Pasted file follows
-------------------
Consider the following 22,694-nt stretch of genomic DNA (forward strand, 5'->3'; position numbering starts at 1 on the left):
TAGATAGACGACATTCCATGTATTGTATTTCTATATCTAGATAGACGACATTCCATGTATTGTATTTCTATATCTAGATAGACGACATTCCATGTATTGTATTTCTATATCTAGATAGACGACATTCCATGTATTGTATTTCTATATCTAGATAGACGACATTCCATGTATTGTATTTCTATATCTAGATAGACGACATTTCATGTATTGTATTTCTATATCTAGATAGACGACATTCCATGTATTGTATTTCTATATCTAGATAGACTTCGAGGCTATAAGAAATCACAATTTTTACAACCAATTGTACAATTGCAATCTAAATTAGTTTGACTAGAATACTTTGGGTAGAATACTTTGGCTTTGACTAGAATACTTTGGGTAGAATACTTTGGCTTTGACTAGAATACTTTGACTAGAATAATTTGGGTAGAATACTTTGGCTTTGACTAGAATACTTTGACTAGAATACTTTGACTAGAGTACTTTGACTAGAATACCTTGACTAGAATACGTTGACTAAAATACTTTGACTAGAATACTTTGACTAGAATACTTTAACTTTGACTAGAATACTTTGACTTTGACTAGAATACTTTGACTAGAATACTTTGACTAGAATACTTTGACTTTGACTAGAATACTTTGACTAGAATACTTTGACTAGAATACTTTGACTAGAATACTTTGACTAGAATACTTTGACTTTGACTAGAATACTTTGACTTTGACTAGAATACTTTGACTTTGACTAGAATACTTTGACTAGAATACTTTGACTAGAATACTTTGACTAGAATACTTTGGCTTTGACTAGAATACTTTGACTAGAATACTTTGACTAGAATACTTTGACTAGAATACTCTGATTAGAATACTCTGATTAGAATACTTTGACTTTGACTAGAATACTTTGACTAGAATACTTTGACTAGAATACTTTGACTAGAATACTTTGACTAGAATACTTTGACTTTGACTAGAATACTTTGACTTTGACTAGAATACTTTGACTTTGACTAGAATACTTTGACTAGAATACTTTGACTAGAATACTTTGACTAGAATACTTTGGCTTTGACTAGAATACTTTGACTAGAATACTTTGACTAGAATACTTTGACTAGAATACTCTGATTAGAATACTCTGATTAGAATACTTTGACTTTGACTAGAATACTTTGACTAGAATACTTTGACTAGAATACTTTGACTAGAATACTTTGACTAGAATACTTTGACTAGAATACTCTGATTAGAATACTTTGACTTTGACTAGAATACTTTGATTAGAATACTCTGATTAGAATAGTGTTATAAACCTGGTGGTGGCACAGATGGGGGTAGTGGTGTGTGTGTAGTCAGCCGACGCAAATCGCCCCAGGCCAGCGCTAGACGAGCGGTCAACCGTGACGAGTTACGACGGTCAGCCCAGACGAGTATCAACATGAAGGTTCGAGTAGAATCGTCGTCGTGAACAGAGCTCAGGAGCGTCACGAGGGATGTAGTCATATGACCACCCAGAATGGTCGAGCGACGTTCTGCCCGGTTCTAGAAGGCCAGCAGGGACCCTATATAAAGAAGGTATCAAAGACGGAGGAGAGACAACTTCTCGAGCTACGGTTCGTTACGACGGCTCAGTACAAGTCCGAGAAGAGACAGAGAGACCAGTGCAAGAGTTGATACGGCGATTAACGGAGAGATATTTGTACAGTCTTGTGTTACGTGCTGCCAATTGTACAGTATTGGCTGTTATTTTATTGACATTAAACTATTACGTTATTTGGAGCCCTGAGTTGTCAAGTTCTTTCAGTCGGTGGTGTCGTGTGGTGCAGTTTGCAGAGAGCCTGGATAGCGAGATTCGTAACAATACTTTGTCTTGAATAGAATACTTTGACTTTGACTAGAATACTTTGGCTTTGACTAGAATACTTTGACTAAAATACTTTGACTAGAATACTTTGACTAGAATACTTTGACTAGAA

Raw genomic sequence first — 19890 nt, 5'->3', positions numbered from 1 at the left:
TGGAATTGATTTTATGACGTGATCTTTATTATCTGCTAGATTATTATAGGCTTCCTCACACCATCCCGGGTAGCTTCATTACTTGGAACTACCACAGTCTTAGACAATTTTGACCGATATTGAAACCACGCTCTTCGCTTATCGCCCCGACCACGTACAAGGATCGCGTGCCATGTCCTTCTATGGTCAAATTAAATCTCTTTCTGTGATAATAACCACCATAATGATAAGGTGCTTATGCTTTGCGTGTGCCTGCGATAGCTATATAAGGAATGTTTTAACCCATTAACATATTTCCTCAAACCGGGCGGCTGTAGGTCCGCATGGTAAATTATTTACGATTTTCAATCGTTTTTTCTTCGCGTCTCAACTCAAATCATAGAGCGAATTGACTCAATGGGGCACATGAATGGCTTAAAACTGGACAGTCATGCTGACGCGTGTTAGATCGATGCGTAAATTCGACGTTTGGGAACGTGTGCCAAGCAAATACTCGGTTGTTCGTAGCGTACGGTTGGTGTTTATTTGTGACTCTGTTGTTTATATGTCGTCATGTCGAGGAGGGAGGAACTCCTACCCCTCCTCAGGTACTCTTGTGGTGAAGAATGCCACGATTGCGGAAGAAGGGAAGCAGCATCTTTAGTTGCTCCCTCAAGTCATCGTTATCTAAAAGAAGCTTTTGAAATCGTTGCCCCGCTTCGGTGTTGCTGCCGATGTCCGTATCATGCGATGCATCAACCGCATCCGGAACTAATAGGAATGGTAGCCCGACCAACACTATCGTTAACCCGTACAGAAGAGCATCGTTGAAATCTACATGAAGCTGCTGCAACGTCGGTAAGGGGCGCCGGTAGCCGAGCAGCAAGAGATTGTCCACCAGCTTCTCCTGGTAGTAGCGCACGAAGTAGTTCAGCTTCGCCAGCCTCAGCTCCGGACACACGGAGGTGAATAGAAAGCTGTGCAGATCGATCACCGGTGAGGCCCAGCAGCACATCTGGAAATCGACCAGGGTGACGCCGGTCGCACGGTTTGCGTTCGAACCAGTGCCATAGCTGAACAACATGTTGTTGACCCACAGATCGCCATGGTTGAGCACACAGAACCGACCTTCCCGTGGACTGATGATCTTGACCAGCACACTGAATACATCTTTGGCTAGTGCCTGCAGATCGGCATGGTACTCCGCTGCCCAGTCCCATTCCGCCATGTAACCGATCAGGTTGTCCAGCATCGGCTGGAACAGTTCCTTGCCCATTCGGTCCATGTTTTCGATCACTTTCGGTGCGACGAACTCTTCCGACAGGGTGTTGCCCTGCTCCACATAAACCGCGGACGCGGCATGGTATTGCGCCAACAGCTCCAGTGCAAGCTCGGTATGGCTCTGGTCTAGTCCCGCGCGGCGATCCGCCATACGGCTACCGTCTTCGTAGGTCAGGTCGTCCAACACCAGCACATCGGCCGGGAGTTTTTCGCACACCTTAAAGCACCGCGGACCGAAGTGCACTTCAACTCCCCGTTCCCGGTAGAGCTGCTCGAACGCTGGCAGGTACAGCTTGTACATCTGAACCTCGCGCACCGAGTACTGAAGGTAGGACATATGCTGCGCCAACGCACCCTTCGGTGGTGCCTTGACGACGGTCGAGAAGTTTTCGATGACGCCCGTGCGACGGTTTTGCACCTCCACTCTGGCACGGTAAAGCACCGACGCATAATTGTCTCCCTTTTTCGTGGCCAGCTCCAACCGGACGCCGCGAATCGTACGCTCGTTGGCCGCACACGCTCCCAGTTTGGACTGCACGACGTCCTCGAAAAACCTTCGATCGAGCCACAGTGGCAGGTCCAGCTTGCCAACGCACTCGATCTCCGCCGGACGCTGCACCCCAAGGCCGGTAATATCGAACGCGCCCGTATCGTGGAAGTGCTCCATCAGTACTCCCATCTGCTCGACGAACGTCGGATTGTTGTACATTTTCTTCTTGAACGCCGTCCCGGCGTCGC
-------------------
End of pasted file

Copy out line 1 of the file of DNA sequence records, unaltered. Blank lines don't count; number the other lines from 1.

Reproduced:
Consider the following 22,694-nt stretch of genomic DNA (forward strand, 5'->3'; position numbering starts at 1 on the left):